The Matchbox Diary by Paul Fleischman, illustrated by Bagram Ibatoulline
Pick whatever you like the most. Then I’ll tell you its story.
The girl brings the old man a cigar box full of matchboxes. The old man tells her the box is full of stories – that it is his diary.
When the girl asks what a diary is, the old man replies:
A way to remember what happens to you. Usually it’s a book people write in. When I was your age, I had a lot I wanted to remember, but I couldn’t read or write. So I started this. Open the first one.
Each matchbox contains a small object that holds a memory for the old man. He shares them with the girl.
The first matchbox has an olive pit. The old man tells of when he was a child in Italy and his family was terribly poor. His mother would give him an olive pit to suck on when he was hungry if the didn’t have enough food.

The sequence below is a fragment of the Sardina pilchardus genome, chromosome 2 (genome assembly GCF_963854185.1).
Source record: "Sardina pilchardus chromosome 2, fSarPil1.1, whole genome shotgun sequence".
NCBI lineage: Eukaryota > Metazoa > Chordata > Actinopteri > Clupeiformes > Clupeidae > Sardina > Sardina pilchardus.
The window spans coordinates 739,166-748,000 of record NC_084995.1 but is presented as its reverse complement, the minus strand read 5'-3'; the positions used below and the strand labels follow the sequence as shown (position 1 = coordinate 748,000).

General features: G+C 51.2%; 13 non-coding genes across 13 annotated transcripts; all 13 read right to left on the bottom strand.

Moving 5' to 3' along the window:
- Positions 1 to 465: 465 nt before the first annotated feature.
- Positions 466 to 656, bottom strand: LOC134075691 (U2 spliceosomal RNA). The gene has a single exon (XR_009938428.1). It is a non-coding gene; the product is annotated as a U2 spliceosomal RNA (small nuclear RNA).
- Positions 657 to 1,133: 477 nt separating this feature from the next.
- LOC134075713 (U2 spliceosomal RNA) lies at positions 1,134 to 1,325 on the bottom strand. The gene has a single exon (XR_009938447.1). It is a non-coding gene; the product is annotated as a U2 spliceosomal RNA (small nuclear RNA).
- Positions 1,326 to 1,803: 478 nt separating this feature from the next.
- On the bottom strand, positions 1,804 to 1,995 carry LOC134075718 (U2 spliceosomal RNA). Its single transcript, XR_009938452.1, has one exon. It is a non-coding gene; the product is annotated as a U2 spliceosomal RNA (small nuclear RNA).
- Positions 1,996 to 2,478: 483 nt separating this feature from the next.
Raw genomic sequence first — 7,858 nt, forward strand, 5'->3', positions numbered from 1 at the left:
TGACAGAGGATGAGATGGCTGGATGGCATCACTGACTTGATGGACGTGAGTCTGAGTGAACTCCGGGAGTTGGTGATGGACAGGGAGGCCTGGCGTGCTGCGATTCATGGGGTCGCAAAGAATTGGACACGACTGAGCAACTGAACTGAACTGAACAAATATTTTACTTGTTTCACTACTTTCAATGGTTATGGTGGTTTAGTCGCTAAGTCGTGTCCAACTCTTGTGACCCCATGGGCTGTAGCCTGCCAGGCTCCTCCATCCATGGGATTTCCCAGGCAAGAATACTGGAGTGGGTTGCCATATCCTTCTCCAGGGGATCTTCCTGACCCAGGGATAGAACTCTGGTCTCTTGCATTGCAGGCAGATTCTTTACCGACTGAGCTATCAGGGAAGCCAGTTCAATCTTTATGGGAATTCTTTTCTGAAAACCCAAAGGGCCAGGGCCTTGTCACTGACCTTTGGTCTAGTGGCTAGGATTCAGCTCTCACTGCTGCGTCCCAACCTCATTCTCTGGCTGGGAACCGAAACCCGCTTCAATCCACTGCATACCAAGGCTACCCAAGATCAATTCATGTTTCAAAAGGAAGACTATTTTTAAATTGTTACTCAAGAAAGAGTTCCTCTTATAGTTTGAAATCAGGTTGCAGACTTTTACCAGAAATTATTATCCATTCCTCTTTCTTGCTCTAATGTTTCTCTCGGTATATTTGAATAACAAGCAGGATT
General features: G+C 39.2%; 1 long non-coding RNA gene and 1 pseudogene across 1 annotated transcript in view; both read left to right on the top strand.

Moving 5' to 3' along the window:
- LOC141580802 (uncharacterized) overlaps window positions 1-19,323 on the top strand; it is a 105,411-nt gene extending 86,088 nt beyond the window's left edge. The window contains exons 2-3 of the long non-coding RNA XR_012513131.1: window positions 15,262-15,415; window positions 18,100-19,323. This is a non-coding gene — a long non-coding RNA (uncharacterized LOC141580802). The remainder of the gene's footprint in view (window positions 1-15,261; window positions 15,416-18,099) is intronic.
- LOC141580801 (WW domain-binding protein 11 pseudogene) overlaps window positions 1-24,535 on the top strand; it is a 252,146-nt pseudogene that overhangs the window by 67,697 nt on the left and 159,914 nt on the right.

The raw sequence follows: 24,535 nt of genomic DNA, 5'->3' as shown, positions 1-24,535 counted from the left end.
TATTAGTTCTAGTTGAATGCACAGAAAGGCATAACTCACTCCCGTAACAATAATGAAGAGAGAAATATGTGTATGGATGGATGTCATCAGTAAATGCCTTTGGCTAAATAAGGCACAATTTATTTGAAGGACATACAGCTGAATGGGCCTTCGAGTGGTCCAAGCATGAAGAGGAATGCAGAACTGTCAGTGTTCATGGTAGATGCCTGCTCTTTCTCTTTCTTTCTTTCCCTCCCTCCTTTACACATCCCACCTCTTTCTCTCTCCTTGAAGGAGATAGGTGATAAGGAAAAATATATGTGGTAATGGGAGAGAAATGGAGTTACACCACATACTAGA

One matchbox has a ticket to his first baseball game – in the United States – that he went to with his father. Another matchbox has printer’s letters – and the old man tells about learning typesetting and working with a printing press.
The final picture shows the girl in a seat on an airplane, putting two objects into compartments in an empty chocolates (or something like that) box – one of them is a printer’s letter.
Through saved objects and stories from memories, readers learn about the life of the old man – from a poor boy in Italy, to traveling to the United State on a ship, to Ellis Island, to time as a migrant worker, to learning to read and write, to learning printing as a trade, and owning a bookshop.
This is a book with a sense of mystery and of history. It is also a story of a great-grandfather and great-granddaughter getting to know each other.